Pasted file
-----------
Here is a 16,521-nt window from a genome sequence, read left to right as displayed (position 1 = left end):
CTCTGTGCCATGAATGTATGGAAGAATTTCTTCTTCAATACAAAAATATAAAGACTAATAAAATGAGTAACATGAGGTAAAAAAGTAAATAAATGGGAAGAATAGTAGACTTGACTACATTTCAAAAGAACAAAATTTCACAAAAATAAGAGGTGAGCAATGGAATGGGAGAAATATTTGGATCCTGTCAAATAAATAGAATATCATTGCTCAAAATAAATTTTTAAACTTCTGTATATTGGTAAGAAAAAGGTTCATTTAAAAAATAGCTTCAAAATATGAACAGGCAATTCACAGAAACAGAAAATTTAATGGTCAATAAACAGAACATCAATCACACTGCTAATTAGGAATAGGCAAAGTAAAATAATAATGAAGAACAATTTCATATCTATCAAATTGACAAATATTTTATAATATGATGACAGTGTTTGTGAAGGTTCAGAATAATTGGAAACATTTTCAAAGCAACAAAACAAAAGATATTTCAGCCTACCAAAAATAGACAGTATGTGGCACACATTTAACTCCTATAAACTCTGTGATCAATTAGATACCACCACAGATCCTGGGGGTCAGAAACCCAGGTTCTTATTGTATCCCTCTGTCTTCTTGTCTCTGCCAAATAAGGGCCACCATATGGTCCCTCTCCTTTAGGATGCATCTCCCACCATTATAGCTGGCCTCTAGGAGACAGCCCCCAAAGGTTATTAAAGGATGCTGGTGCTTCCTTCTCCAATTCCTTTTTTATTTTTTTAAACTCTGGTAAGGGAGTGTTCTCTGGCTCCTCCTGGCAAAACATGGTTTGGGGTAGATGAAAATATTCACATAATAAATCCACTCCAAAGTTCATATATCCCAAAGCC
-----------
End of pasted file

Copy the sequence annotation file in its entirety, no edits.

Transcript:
Here is a 16,521-nt window from a genome sequence, read left to right as displayed (position 1 = left end):
CTCTGTGCCATGAATGTATGGAAGAATTTCTTCTTCAATACAAAAATATAAAGACTAATAAAATGAGTAACATGAGGTAAAAAAGTAAATAAATGGGAAGAATAGTAGACTTGACTACATTTCAAAAGAACAAAATTTCACAAAAATAAGAGGTGAGCAATGGAATGGGAGAAATATTTGGATCCTGTCAAATAAATAGAATATCATTGCTCAAAATAAATTTTTAAACTTCTGTATATTGGTAAGAAAAAGGTTCATTTAAAAAATAGCTTCAAAATATGAACAGGCAATTCACAGAAACAGAAAATTTAATGGTCAATAAACAGAACATCAATCACACTGCTAATTAGGAATAGGCAAAGTAAAATAATAATGAAGAACAATTTCATATCTATCAAATTGACAAATATTTTATAATATGATGACAGTGTTTGTGAAGGTTCAGAATAATTGGAAACATTTTCAAAGCAACAAAACAAAAGATATTTCAGCCTACCAAAAATAGACAGTATGTGGCACACATTTAACTCCTATAAACTCTGTGATCAATTAGATACCACCACAGATCCTGGGGGTCAGAAACCCAGGTTCTTATTGTATCCCTCTGTCTTCTTGTCTCTGCCAAATAAGGGCCACCATATGGTCCCTCTCCTTTAGGATGCATCTCCCACCATTATAGCTGGCCTCTAGGAGACAGCCCCCAAAGGTTATTAAAGGATGCTGGTGCTTCCTTCTCCAATTCCTTTTTTATTTTTTTAAACTCTGGTAAGGGAGTGTTCTCTGGCTCCTCCTGGCAAAACATGGTTTGGGGTAGATGAAAATATTCACATAATAAATCCACTCCAAAGTTCATATATCCCAAAGCC